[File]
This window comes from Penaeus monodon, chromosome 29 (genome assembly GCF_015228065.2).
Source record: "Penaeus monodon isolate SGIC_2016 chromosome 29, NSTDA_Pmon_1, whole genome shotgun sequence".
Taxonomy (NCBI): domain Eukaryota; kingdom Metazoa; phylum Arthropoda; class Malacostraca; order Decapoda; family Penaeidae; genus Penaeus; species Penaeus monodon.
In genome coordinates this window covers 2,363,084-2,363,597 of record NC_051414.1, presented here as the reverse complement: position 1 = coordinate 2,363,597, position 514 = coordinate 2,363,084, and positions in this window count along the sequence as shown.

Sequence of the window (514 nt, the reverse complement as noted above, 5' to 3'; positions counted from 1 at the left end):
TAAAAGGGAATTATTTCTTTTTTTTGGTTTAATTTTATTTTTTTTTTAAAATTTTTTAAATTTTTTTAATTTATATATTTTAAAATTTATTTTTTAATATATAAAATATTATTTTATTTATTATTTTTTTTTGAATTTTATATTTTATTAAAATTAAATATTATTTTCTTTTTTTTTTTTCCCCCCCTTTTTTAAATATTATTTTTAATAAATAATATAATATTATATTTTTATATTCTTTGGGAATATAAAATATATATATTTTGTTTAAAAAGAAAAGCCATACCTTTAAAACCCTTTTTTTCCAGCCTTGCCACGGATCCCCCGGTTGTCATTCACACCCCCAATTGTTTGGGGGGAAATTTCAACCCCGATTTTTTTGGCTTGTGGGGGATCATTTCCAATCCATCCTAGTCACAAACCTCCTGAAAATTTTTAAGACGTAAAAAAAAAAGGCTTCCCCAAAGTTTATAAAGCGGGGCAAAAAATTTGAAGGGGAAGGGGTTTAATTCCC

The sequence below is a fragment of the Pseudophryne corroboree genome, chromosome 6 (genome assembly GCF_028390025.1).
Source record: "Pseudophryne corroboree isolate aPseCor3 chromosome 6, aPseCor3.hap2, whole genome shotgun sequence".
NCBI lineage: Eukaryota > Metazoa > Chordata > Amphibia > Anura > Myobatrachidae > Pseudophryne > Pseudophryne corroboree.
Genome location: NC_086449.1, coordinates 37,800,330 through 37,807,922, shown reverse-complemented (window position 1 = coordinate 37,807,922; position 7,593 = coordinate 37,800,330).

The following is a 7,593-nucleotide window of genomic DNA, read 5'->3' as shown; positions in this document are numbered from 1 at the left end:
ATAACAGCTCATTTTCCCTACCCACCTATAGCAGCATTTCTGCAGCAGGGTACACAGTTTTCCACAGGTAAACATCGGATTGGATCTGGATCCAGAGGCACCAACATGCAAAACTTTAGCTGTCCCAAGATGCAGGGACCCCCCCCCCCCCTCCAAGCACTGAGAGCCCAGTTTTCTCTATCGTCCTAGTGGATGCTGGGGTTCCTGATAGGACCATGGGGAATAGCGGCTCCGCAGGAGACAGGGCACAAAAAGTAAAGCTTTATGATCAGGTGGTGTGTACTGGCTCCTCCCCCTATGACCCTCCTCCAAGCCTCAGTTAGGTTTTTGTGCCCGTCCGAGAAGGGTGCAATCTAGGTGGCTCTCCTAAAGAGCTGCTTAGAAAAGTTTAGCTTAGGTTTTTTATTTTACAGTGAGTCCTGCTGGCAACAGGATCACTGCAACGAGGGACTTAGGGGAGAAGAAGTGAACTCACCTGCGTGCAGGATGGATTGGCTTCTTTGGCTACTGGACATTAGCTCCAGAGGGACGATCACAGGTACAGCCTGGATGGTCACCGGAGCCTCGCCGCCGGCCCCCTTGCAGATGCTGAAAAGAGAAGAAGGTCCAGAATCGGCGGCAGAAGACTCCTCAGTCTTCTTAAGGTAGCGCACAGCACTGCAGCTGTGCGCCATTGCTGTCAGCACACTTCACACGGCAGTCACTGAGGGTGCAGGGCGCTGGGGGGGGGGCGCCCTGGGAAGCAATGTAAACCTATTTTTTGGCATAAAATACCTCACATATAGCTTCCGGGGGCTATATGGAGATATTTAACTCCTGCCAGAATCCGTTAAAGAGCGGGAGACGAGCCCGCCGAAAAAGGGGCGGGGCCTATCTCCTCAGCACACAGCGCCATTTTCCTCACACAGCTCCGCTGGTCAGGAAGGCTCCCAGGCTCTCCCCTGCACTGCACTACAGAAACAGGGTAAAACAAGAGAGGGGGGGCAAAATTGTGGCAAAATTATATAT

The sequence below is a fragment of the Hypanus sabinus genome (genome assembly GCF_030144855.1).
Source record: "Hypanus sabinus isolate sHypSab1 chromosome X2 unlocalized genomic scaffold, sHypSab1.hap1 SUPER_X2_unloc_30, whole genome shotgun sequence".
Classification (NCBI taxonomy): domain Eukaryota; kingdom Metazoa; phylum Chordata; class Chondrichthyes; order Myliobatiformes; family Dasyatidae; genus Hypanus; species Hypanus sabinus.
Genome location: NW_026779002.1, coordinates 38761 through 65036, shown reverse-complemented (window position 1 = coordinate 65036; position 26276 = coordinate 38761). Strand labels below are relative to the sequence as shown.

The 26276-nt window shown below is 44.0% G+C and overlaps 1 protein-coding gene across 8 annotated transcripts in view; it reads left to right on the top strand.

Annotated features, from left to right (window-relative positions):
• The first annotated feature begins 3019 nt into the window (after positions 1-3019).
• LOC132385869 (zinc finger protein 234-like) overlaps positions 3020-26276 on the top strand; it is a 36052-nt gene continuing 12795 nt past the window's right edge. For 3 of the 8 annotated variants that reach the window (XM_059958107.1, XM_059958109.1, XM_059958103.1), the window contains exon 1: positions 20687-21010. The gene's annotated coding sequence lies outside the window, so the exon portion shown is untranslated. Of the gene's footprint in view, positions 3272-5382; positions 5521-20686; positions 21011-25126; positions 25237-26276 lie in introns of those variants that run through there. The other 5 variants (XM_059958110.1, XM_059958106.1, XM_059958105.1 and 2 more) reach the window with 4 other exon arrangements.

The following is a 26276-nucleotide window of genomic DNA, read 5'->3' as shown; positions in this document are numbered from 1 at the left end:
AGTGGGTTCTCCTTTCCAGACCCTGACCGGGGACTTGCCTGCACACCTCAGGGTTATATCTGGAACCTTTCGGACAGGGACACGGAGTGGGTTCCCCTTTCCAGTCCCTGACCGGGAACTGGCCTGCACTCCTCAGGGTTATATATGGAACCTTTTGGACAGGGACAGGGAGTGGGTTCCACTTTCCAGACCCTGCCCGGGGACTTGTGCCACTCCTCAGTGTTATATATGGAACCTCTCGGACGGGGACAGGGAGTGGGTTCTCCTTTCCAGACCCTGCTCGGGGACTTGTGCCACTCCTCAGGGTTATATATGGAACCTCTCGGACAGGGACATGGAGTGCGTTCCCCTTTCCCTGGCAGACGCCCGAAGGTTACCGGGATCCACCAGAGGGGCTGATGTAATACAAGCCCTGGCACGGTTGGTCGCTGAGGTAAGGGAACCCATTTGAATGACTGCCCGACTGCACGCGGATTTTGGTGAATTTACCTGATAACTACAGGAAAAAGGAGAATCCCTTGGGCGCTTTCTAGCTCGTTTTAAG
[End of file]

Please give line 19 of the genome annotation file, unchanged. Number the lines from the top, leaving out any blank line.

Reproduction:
• The first annotated feature begins 3019 nt into the window (after positions 1-3019).